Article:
This paper provides evidence that exposure to illegal labor markets during childhood leads to the formation of industry‐specific human capital at an early age, putting children on a criminal life path. Using the timing of U.S. antidrug policies, I show that when the return to illegal activities increases in coca suitable areas in Peru, parents increase the use of child labor for coca farming, putting children on a criminal life path. Using administrative records, I show that affected children are about 30% more likely to be incarcerated for violent and drug‐related crimes as adults. No effect in criminality is found for individuals that grow up working in places where the coca produced goes primarily to the legal sector, suggesting that it is the accumulation of human capital specific to the illegal industry that fosters criminal careers. However, the rollout of a conditional cash transfer program that encourages schooling mitigates the effects of exposure to illegal industries, providing further evidence on the mechanisms.
From Population Growth to Firm Demographics: Implications for Concentration, Entrepreneurship and the Labor Share
Hugo Hopenhayn, Julian Neira, Rish Singhania
In the U.S., large firms now account for a greater share of economic activity, new firms are being created at slower rates, and workers are receiving a smaller share of GDP. Changes in population growth provide a unified quantitative explanation. A decrease in population growth lowers firm entry rates, shifting the firm‐age distribution toward older firms. Firm aging accounts for (i) the concentration of employment in large firms, (ii) and trends in average firm size and exit rates, key determinants of firm entry rates. Feedback effects from firm demographics generate two‐thirds of the effect. Prior to the decrease, entry rates rose steadily reflecting the earlier baby boom. The glut of firms due to the baby boom lead to rich transitional dynamics within the feedback effects, accounting for more than half the total change. Baby boom induced changes in the firm‐age distribution provide a driving force for the post‐WWII rise and fall in the aggregate labor share. Ignoring changes in population growth attributes all the long run decline in entry rates to a decrease in firm exit rates, which in reality have been only one‐third as large.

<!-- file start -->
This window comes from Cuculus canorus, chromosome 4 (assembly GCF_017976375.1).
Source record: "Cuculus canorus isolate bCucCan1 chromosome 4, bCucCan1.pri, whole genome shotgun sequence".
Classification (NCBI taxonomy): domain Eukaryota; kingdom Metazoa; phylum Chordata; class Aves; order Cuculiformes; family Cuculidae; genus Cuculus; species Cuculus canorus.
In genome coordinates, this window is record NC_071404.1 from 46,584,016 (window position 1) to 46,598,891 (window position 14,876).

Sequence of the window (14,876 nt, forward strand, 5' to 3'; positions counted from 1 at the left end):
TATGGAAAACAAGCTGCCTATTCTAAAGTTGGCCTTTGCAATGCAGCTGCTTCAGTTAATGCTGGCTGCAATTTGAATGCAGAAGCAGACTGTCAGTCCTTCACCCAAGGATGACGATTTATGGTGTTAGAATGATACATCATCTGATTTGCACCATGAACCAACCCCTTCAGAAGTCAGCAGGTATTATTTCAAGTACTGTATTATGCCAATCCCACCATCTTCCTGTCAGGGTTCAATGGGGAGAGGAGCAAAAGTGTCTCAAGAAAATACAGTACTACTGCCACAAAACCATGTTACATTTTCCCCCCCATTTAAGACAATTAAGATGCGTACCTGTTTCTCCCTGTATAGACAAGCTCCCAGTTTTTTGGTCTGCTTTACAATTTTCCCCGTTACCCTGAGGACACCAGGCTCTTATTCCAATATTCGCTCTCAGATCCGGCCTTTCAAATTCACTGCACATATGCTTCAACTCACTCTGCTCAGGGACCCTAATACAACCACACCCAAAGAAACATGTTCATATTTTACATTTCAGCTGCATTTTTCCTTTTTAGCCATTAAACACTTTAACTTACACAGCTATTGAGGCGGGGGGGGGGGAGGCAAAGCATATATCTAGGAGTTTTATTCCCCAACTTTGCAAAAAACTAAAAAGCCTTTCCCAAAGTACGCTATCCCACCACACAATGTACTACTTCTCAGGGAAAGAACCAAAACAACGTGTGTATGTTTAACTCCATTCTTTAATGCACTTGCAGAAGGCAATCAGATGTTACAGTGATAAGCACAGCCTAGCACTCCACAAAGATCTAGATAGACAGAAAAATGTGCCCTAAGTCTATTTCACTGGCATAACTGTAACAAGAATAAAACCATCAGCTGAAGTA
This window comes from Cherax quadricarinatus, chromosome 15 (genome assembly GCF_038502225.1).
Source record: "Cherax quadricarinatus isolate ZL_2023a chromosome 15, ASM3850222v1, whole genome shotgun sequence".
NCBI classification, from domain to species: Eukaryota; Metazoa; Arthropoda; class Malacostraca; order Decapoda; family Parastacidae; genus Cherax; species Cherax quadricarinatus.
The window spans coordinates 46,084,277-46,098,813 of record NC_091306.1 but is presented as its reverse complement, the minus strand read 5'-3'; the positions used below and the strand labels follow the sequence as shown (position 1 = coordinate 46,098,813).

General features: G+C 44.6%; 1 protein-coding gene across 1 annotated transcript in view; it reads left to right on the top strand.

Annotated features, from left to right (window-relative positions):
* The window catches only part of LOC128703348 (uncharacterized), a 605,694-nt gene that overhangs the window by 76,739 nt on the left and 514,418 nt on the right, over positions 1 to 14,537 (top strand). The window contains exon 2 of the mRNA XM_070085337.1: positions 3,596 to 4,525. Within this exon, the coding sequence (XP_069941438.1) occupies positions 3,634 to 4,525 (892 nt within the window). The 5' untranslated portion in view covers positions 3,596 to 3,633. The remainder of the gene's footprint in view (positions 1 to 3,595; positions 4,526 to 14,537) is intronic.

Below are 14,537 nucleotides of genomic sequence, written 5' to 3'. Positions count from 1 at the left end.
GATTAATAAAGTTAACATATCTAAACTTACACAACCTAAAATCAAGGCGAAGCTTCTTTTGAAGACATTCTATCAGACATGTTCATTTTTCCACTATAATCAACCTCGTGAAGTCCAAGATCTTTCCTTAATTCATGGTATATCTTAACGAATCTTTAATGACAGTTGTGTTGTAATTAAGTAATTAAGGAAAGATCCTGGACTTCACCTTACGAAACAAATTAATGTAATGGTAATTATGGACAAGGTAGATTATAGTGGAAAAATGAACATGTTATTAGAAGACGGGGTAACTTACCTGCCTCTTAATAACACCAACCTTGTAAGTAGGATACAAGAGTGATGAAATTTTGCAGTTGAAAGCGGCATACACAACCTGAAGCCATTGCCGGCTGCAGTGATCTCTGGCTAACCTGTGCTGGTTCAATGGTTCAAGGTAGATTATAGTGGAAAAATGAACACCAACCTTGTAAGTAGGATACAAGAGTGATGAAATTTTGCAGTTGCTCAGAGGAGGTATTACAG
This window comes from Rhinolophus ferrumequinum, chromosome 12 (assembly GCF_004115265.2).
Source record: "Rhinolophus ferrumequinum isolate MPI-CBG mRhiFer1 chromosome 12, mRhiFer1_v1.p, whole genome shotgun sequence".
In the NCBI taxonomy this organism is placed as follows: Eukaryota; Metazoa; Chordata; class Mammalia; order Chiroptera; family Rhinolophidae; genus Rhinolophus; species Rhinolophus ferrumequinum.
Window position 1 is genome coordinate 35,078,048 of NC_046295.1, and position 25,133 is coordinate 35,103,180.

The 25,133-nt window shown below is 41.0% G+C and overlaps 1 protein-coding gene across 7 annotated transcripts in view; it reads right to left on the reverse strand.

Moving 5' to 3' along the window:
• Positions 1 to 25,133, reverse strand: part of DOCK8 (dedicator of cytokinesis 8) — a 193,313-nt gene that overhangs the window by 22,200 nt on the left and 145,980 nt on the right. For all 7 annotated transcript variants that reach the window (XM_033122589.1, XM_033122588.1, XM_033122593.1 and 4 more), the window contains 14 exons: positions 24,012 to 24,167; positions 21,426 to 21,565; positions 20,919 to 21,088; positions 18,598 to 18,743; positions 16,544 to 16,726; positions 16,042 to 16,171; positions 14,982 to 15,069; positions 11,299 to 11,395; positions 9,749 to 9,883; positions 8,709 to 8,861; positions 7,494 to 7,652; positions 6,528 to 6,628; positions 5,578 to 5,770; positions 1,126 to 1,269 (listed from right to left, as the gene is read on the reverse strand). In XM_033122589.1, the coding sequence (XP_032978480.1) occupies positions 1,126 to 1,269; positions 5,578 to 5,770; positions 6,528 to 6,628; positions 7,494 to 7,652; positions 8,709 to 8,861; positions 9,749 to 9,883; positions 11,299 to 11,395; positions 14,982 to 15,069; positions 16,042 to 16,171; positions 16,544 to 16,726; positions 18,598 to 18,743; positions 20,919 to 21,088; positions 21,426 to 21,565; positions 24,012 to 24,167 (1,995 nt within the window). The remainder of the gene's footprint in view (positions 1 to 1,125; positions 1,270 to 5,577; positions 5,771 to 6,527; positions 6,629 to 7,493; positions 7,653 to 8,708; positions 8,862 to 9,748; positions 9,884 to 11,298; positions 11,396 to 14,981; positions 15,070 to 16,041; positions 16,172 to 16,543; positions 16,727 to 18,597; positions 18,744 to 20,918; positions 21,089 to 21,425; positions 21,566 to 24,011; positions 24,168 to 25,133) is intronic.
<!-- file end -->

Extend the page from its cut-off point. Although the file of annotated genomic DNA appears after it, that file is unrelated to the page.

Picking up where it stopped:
Rust (1997b) discovered a class of dynamic programs that can be solved in polynomial time with a randomized algorithm. For these dynamic programs, the optimal values of a polynomially large sample of states are sufficient statistics for the (near) optimal values everywhere, and the values of this random sample can be bootstrapped from the sample itself. However, I show that this class is limited, as it requires all but a vanishingly small fraction of state variables to behave arbitrarily similarly to i.i.d. uniform random variables.
This comment includes a solution to a problem in Section 8 in Andrews (1991) and points out a method to generalize the mean‐squared error (MSE) bounds appearing in Andrews (1988) and Andrews (1991).
Comment on Jackson and Sonnenschein (2007) “Overcoming Incentive Constraints by Linking Decisions”
Ian Ball, Matthew O. Jackson, Deniz Kattwinkel